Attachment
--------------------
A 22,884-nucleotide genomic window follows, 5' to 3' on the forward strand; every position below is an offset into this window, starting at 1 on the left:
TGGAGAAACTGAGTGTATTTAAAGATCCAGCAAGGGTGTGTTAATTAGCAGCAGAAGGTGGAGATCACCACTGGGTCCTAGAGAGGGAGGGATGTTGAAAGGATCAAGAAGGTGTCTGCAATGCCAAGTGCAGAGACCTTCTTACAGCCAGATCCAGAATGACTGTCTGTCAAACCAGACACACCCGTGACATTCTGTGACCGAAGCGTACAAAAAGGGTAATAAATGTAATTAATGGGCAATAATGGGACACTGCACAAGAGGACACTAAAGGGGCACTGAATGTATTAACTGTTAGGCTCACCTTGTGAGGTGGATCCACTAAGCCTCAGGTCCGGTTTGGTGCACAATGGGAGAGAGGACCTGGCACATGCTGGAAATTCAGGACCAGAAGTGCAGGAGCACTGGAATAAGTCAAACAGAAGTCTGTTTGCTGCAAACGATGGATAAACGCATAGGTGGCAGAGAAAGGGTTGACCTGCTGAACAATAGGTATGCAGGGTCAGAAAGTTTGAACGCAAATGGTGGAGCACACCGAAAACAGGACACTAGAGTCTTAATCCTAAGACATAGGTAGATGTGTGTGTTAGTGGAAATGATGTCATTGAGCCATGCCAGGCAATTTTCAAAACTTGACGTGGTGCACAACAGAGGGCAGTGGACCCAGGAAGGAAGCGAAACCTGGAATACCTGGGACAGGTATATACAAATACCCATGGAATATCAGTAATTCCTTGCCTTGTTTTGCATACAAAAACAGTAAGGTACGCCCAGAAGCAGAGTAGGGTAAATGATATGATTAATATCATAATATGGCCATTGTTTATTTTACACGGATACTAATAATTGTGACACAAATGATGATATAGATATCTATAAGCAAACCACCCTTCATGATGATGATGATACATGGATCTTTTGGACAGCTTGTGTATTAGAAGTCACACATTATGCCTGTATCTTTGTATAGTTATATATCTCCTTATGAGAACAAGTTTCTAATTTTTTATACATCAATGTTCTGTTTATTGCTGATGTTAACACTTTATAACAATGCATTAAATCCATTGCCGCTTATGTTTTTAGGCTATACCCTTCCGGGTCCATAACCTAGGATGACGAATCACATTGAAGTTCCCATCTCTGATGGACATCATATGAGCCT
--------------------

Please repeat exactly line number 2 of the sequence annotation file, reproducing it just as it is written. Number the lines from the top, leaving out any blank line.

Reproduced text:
TGGAGAAACTGAGTGTATTTAAAGATCCAGCAAGGGTGTGTTAATTAGCAGCAGAAGGTGGAGATCACCACTGGGTCCTAGAGAGGGAGGGATGTTGAAAGGATCAAGAAGGTGTCTGCAATGCCAAGTGCAGAGACCTTCTTACAGCCAGATCCAGAATGACTGTCTGTCAAACCAGACACACCCGTGACATTCTGTGACCGAAGCGTACAAAAAGGGTAATAAATGTAATTAATGGGCAATAATGGGACACTGCACAAGAGGACACTAAAGGGGCACTGAATGTATTAACTGTTAGGCTCACCTTGTGAGGTGGATCCACTAAGCCTCAGGTCCGGTTTGGTGCACAATGGGAGAGAGGACCTGGCACATGCTGGAAATTCAGGACCAGAAGTGCAGGAGCACTGGAATAAGTCAAACAGAAGTCTGTTTGCTGCAAACGATGGATAAACGCATAGGTGGCAGAGAAAGGGTTGACCTGCTGAACAATAGGTATGCAGGGTCAGAAAGTTTGAACGCAAATGGTGGAGCACACCGAAAACAGGACACTAGAGTCTTAATCCTAAGACATAGGTAGATGTGTGTGTTAGTGGAAATGATGTCATTGAGCCATGCCAGGCAATTTTCAAAACTTGACGTGGTGCACAACAGAGGGCAGTGGACCCAGGAAGGAAGCGAAACCTGGAATACCTGGGACAGGTATATACAAATACCCATGGAATATCAGTAATTCCTTGCCTTGTTTTGCATACAAAAACAGTAAGGTACGCCCAGAAGCAGAGTAGGGTAAATGATATGATTAATATCATAATATGGCCATTGTTTATTTTACACGGATACTAATAATTGTGACACAAATGATGATATAGATATCTATAAGCAAACCACCCTTCATGATGATGATGATACATGGATCTTTTGGACAGCTTGTGTATTAGAAGTCACACATTATGCCTGTATCTTTGTATAGTTATATATCTCCTTATGAGAACAAGTTTCTAATTTTTTATACATCAATGTTCTGTTTATTGCTGATGTTAACACTTTATAACAATGCATTAAATCCATTGCCGCTTATGTTTTTAGGCTATACCCTTCCGGGTCCATAACCTAGGATGACGAATCACATTGAAGTTCCCATCTCTGATGGACATCATATGAGCCT